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ChemWiki: The Dynamic Chemistry E-textbook > Organic Chemistry > Alkyl Halides > Properties of Alkyl Halides > Haloalkanes > Alkyl Halide Reactions > Substitution and Elimination Reactions of Alkyl Halides > SN1 Substitution Reactions > Molecularity and Kinetics

Molecularity and Kinetics

Table of Contents


If a chemical reaction proceeds by more than one step or stage, its overall velocity or rate is limited by the slowest step, the rate-determining step. This "bottleneck concept" has analogies in everyday life. For example, if a crowd is leaving a theater through a single exit door, the time it takes to empty the building is a function of the number of people who can move through the door per second. Once a group gathers at the door, the speed at which other people leave their seats and move along the aisles has no influence on the overall exit rate. When we describe the mechanism of a chemical reaction, it is important to identify the rate-determining step and to determine its "molecularity". The molecularity of a reaction is defined as the number of molecules or ions that participate in the rate determining step. A mechanism in which two reacting species combine in the transition state of the rate-determining step is called bimolecular. If a single species makes up the transition state, the reaction would be called unimolecular. The relatively improbable case of three independent species coming together in the transition state would be called termolecular.


One way of investigating the molecularity of a given reaction is to measure changes in the rate at which products are formed or reactants are lost, as reactant concentrations are varied in a systematic fashion. This sort of study is called kinetics, and the goal is to write an equation that correlates the observed results. Such an equation is termed a kinetic expression, and for a general reaction of the type: \( A + B \rightarrow  C + D \) it takes the form:  

\[ \text{Reaction Rate} = k[A]^n[B]^m\]

where the rate constant k is a proportionality constant that reflects the nature of the reaction, [A] is the concentration of reactant A, [B] is the concentration of reactant B, and n & m are exponential numbers used to fit the rate equation to the experimental data. Chemists refer to the sum n + m as the kinetic order of a reaction. In a simple bimolecular reaction n & m would both be 1, and the reaction would be termed second order, supporting a mechanism in which a molecule of reactant A and one of B are incorporated in the transition state of the rate-determining step. A bimolecular reaction in which two molecules of reactant A (and no B) are present in the transition state would be expected to give a kinetic equation in which n=2 and m=0 (also second order). The kinetic expressions found for the reactions shown at the beginning of this section are written in blue in the following equations. Each different reaction has its own distinct rate constant, k#. All the reactions save 7 display second order kinetics, reaction 7 is first order.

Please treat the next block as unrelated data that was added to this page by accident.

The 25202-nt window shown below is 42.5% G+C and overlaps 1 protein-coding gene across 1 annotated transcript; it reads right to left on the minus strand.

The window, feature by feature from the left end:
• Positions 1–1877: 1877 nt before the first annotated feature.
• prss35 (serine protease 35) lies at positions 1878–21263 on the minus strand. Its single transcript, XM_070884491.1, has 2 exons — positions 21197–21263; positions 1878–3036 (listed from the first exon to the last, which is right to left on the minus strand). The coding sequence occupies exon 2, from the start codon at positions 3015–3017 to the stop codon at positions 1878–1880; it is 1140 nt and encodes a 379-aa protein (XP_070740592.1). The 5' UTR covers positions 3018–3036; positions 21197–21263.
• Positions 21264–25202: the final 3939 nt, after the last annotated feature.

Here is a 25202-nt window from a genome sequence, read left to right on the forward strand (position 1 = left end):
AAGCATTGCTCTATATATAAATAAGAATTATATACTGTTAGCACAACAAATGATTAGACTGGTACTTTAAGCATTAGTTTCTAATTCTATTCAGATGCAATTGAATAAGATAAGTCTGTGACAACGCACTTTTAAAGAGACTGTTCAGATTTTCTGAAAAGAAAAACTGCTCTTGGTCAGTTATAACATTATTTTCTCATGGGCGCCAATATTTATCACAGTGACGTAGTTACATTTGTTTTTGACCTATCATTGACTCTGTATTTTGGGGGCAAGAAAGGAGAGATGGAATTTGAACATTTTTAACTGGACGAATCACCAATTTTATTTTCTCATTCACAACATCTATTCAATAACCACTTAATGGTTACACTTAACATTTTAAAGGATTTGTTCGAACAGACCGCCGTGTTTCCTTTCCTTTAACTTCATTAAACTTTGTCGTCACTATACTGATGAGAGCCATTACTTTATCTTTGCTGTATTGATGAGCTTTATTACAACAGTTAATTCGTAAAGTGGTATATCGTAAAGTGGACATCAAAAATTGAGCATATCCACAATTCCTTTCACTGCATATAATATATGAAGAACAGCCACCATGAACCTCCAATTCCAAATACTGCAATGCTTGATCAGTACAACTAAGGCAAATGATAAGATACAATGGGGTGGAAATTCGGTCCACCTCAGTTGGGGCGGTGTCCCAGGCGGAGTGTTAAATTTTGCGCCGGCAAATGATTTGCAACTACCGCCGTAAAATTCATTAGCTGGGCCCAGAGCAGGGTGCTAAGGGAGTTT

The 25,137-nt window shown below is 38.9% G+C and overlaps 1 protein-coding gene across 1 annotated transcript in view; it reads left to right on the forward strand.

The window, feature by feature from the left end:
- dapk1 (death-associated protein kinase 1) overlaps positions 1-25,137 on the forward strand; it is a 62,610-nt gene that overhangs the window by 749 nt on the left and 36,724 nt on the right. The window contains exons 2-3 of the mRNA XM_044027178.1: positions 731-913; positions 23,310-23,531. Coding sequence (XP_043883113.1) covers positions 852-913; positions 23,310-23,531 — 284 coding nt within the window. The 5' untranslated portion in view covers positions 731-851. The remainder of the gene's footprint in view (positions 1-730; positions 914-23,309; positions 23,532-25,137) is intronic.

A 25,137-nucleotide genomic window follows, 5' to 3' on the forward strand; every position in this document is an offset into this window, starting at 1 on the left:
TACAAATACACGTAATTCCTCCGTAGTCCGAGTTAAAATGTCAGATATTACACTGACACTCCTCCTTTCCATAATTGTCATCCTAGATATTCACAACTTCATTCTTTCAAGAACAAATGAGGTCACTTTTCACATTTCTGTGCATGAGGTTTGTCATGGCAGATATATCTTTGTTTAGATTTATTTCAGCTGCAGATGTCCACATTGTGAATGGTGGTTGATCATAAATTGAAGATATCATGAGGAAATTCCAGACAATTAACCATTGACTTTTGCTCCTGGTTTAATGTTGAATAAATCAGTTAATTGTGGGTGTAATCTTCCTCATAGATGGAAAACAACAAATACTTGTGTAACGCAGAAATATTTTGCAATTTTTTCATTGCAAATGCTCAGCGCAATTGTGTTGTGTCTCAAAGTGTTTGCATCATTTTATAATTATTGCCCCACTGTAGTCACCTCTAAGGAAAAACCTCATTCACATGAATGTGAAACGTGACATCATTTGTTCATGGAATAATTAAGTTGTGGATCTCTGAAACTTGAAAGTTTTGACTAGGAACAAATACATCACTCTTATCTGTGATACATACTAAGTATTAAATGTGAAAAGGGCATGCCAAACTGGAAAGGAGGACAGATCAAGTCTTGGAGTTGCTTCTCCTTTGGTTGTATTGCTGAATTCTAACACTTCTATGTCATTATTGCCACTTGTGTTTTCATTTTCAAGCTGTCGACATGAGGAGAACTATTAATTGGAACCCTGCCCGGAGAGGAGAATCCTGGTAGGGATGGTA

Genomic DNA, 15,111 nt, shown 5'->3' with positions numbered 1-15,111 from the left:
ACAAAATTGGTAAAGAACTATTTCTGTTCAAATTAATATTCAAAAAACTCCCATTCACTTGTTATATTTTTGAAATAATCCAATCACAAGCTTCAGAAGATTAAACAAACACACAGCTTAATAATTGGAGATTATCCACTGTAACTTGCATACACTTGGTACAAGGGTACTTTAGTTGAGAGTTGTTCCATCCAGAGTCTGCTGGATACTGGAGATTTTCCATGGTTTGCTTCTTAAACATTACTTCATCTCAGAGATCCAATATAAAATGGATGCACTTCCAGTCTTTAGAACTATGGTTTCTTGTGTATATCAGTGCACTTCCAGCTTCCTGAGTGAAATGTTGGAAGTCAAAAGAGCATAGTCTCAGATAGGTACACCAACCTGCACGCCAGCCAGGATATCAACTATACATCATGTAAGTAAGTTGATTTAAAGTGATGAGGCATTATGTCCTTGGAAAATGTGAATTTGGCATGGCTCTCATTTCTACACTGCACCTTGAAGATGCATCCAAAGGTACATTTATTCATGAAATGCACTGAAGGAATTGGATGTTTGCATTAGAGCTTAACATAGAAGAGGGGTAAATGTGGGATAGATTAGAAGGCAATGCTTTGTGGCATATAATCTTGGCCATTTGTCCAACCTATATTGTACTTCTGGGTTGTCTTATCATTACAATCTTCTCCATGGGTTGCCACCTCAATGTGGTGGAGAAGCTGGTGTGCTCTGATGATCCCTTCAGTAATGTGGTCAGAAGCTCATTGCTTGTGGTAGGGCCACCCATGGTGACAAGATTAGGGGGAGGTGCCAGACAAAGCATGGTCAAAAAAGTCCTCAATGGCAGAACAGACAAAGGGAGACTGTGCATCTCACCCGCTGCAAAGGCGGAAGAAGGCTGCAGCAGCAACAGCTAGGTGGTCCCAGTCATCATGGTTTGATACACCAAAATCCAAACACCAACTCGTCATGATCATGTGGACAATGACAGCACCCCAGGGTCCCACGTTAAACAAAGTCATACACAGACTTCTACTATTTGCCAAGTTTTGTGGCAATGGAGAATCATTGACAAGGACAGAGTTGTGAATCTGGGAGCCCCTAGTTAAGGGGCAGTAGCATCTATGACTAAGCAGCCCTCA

It should be recognized and remembered that the molecularity of a reaction is a theoretical term referring to a specific mechanism. On the other hand, the kinetic order of a reaction is an experimentally derived number. In ideal situations these two should be the same, and in most of the above reactions this is so. Reaction 7 above is clearly different from the other cases reported here. It not only shows first order kinetics (only the alkyl halide concentration influences the rate), but the chiral 3º-alkyl bromide reactant undergoes substitution by the modest nucleophile water with extensive racemization. Note that the acetonitrile cosolvent does not function as a nucleophile. It serves only to provide a homogeneous solution, since the alkyl halide is relatively insoluble in pure water.

One of the challenges faced by early workers in this field was to explain these and other differences in a rational manner.


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Last modified
09:15, 2 Oct 2013



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